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An important element in advertising, of which Marlboro has taken full advantage. Marlboro has
gained allies in the art and entertainment world by sponsoring sales promotions on its packs that
donate money to local museums and by budgeting money toward cultural recipients from the
American Crafts Museum to the Dance Theater of Harlem. (Business Week 8/8/88) New York's
Lincoln Center for performing Arts, in 1987 allowed a huge banner advertising the Marlboro
Country Music Festival featuring Dolly Parton, Alabama, and the Judds, to hang on the front of
the public building flashing the red and white triangular logo of Marlboro cigarettes. The
Country Music Festival banner follows the Marlboro Western image, but like the Marlboro
Country ads the placement of the banner, hanging in New York, shows the appeal is not limited
to a country Western audience.
Before the ban of cigarette commercials in 1972, Philip Morris sponsored television events
including the weekly coast to coast pro-football and championship playoffs, Perry Mason,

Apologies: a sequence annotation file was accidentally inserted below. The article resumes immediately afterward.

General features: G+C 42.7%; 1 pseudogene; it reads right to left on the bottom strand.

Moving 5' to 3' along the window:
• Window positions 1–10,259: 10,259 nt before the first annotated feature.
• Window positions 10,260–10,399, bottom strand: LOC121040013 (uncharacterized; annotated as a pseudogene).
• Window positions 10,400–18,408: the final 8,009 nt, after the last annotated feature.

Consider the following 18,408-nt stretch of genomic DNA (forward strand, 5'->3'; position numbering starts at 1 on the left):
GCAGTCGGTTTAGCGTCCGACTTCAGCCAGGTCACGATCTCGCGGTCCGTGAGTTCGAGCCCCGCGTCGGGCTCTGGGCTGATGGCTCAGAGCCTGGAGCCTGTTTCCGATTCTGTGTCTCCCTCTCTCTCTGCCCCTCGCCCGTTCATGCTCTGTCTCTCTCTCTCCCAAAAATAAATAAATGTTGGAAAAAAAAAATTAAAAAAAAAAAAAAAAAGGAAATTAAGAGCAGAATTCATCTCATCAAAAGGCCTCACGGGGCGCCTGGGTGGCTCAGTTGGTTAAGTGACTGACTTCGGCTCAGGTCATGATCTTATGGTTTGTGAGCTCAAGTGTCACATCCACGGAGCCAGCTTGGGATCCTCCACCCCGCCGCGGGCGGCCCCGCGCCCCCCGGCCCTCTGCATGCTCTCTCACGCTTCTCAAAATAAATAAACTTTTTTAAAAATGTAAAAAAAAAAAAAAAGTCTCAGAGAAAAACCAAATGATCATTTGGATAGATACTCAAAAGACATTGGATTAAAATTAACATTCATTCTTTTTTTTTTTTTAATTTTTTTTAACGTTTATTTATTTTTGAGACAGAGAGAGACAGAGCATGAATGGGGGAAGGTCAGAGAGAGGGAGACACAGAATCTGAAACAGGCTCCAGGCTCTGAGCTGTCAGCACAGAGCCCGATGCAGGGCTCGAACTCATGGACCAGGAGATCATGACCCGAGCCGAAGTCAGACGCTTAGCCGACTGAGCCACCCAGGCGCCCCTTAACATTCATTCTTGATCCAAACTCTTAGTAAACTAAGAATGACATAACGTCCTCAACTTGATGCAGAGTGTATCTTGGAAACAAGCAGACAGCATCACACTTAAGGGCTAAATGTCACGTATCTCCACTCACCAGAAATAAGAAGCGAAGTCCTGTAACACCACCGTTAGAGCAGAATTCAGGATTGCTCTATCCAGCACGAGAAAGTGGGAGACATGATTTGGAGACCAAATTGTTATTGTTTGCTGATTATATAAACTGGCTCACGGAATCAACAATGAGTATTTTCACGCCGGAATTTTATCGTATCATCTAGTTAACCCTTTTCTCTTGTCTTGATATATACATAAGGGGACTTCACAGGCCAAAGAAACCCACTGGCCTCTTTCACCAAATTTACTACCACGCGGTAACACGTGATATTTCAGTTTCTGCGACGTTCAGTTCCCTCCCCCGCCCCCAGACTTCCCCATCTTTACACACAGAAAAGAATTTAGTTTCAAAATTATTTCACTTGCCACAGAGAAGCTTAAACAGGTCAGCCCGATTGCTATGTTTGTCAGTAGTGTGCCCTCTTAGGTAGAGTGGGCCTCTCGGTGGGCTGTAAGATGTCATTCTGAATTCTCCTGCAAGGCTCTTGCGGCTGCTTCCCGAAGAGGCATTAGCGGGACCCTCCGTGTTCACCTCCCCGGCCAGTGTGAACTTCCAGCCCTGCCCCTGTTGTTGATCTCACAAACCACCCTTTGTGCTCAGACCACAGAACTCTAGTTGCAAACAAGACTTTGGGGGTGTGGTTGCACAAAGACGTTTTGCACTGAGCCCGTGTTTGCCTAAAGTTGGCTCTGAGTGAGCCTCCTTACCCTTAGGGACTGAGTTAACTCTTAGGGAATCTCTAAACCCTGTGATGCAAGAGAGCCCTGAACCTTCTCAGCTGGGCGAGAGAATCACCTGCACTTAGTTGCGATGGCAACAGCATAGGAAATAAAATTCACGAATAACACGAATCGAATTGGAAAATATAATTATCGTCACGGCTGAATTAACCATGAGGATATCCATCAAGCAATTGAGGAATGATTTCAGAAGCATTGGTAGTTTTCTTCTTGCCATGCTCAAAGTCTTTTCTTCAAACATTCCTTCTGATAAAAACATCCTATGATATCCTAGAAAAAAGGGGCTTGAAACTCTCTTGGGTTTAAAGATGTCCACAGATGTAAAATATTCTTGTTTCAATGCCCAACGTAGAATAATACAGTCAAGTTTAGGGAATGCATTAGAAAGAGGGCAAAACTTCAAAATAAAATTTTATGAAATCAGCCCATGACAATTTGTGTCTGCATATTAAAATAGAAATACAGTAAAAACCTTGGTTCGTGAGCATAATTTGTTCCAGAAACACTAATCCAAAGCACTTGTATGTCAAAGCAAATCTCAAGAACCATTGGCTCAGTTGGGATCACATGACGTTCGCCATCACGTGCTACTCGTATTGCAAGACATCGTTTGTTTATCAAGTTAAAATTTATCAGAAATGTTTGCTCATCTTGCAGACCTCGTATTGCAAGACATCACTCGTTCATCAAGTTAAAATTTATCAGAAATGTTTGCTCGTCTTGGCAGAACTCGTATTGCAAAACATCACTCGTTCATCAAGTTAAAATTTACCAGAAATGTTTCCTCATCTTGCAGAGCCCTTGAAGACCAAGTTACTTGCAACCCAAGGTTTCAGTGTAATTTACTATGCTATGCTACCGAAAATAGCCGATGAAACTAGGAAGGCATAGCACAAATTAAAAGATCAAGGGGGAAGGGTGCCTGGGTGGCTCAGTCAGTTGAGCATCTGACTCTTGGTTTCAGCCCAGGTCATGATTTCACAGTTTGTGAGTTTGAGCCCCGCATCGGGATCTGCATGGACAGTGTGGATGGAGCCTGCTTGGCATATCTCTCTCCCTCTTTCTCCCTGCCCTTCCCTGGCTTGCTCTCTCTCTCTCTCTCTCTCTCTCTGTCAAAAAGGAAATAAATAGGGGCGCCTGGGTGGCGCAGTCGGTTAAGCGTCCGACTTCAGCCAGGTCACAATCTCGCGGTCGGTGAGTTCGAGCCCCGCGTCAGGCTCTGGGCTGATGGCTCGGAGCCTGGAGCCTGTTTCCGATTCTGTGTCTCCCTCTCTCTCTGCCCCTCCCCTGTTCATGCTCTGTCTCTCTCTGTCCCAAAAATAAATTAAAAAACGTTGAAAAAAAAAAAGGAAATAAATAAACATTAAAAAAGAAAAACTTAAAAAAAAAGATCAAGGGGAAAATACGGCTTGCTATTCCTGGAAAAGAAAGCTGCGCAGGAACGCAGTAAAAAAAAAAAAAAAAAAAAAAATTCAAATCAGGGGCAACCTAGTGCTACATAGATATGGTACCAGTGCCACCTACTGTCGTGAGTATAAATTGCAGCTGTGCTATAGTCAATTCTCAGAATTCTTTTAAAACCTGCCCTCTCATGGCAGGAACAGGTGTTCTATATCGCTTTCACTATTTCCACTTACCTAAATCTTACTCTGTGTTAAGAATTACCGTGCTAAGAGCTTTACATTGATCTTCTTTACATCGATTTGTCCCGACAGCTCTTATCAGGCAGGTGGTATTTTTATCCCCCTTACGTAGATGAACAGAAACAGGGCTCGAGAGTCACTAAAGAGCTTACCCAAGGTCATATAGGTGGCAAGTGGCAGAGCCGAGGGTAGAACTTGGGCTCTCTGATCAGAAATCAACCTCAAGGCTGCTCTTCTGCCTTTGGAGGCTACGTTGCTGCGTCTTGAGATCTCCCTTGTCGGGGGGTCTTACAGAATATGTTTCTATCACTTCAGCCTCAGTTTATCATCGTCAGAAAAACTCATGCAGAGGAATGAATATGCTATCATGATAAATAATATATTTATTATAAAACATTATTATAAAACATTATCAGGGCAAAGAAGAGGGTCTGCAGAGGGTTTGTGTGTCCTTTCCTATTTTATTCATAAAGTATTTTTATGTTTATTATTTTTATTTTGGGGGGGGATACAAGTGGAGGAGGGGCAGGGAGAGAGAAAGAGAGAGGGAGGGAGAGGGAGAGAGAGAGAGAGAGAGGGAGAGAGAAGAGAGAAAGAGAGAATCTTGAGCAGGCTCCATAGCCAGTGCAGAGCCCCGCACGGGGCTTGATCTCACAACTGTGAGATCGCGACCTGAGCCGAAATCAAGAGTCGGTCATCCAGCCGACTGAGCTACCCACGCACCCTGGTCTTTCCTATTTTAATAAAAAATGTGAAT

Rawhide, a western series, and Troubleshooters, an adventure-thriller.(Esquire 1960). Mike
Wallace's Night Beat, sponsored by Marlboro after it's first night on the air, embodied the
qualities the company was looking to associate itself with, "Shock impact, originality, a talented
reporter obviously in the ascendant...and an intimation of public service through fearless
reporting"(Esquire 1960). After the ban, Marlboro chose sports events for their promotions. Once
off the TV air waves, the company stopped sponsoring big, team sports such as football and
baseball which were sponsored by other cigarette companies. Marlboro preferred to be the solo
sponsor of solo sports. Emphasizing the rough individual, Marlboro invited all of its patrons who
sat safe at home smoking Marlboros from the red and white pack to feel a part of the win each of
the 28 times Marlboro Formula One driver, Alan Prost, cross...

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